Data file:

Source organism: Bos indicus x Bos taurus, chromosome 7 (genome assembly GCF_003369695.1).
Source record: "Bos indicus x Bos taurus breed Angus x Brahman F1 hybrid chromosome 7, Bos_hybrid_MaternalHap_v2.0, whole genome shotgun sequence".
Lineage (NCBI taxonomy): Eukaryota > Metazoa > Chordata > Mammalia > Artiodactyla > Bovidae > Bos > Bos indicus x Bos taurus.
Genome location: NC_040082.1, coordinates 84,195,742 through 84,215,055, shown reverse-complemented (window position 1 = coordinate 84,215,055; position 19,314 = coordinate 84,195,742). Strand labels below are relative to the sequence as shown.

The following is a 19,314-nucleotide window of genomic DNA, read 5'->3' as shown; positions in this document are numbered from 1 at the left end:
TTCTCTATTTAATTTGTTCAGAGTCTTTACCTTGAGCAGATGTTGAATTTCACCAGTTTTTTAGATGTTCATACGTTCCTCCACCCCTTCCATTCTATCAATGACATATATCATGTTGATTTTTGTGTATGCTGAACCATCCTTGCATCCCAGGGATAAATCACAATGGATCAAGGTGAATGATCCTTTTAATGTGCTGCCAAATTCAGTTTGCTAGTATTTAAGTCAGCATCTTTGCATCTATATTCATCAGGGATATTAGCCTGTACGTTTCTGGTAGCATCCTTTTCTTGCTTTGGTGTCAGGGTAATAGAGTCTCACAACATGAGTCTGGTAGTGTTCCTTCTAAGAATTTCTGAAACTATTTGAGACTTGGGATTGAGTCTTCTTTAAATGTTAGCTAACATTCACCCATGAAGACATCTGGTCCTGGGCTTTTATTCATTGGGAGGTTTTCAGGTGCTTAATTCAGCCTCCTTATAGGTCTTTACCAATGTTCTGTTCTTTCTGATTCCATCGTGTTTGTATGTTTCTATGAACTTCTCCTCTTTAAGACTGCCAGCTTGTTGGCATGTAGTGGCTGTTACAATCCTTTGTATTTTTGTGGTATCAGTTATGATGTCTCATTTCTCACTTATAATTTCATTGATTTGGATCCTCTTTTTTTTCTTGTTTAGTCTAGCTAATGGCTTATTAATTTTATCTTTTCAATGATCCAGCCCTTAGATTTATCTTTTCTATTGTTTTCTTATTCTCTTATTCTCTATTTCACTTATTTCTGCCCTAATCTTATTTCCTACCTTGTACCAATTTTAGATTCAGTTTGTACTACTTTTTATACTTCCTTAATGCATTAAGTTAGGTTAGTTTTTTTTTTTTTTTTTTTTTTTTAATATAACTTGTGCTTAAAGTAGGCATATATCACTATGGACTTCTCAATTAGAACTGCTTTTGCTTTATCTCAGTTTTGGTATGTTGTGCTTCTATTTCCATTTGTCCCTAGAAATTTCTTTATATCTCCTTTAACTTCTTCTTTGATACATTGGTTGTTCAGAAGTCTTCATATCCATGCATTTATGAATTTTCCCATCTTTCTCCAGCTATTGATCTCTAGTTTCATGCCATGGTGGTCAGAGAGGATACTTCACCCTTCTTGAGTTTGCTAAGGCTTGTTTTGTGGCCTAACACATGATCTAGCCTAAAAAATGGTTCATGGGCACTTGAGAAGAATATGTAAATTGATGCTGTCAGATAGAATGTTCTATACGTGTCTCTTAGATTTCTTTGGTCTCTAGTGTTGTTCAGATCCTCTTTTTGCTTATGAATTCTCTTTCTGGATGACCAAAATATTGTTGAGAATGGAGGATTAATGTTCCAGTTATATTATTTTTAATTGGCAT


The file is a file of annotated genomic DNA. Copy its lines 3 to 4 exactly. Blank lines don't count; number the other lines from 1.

Lineage (NCBI taxonomy): Eukaryota > Metazoa > Chordata > Mammalia > Artiodactyla > Bovidae > Bos > Bos indicus x Bos taurus.
Genome location: NC_040082.1, coordinates 84,195,742 through 84,215,055, shown reverse-complemented (window position 1 = coordinate 84,215,055; position 19,314 = coordinate 84,195,742). Strand labels below are relative to the sequence as shown.